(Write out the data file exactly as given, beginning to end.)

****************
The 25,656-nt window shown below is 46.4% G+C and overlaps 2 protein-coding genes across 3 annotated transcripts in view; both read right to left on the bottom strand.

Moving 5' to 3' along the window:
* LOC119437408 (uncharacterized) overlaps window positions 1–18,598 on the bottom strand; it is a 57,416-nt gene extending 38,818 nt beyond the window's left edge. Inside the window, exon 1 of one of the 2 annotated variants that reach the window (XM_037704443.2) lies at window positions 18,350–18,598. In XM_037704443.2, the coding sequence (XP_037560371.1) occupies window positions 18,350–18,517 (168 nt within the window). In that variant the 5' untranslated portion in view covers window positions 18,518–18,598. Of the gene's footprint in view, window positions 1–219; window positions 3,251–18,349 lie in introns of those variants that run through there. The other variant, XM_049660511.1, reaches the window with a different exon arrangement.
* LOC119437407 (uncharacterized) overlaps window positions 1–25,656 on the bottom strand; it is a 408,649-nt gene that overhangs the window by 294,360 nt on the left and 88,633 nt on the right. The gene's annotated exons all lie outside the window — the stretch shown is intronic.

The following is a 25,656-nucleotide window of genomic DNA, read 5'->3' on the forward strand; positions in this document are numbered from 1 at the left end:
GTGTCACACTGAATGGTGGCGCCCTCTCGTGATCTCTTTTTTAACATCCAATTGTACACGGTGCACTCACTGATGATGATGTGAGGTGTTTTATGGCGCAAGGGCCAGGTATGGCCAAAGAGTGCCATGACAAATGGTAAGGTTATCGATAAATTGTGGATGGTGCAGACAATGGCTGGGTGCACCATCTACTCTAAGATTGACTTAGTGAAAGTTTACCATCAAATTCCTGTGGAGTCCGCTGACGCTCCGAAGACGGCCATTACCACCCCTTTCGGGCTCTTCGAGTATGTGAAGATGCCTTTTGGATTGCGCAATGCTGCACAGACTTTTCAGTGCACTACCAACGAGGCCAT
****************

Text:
The 25,656-nt window shown below is 46.4% G+C and overlaps 2 protein-coding genes across 3 annotated transcripts in view; both read right to left on the bottom strand.

Moving 5' to 3' along the window:
* LOC119437408 (uncharacterized) overlaps window positions 1–18,598 on the bottom strand; it is a 57,416-nt gene extending 38,818 nt beyond the window's left edge. Inside the window, exon 1 of one of the 2 annotated variants that reach the window (XM_037704443.2) lies at window positions 18,350–18,598. In XM_037704443.2, the coding sequence (XP_037560371.1) occupies window positions 18,350–18,517 (168 nt within the window). In that variant the 5' untranslated portion in view covers window positions 18,518–18,598. Of the gene's footprint in view, window positions 1–219; window positions 3,251–18,349 lie in introns of those variants that run through there. The other variant, XM_049660511.1, reaches the window with a different exon arrangement.
* LOC119437407 (uncharacterized) overlaps window positions 1–25,656 on the bottom strand; it is a 408,649-nt gene that overhangs the window by 294,360 nt on the left and 88,633 nt on the right. The gene's annotated exons all lie outside the window — the stretch shown is intronic.

The following is a 25,656-nucleotide window of genomic DNA, read 5'->3' on the forward strand; positions in this document are numbered from 1 at the left end:
GTGTCACACTGAATGGTGGCGCCCTCTCGTGATCTCTTTTTTAACATCCAATTGTACACGGTGCACTCACTGATGATGATGTGAGGTGTTTTATGGCGCAAGGGCCAGGTATGGCCAAAGAGTGCCATGACAAATGGTAAGGTTATCGATAAATTGTGGATGGTGCAGACAATGGCTGGGTGCACCATCTACTCTAAGATTGACTTAGTGAAAGTTTACCATCAAATTCCTGTGGAGTCCGCTGACGCTCCGAAGACGGCCATTACCACCCCTTTCGGGCTCTTCGAGTATGTGAAGATGCCTTTTGGATTGCGCAATGCTGCACAGACTTTTCAGTGCACTACCAACGAGGCCAT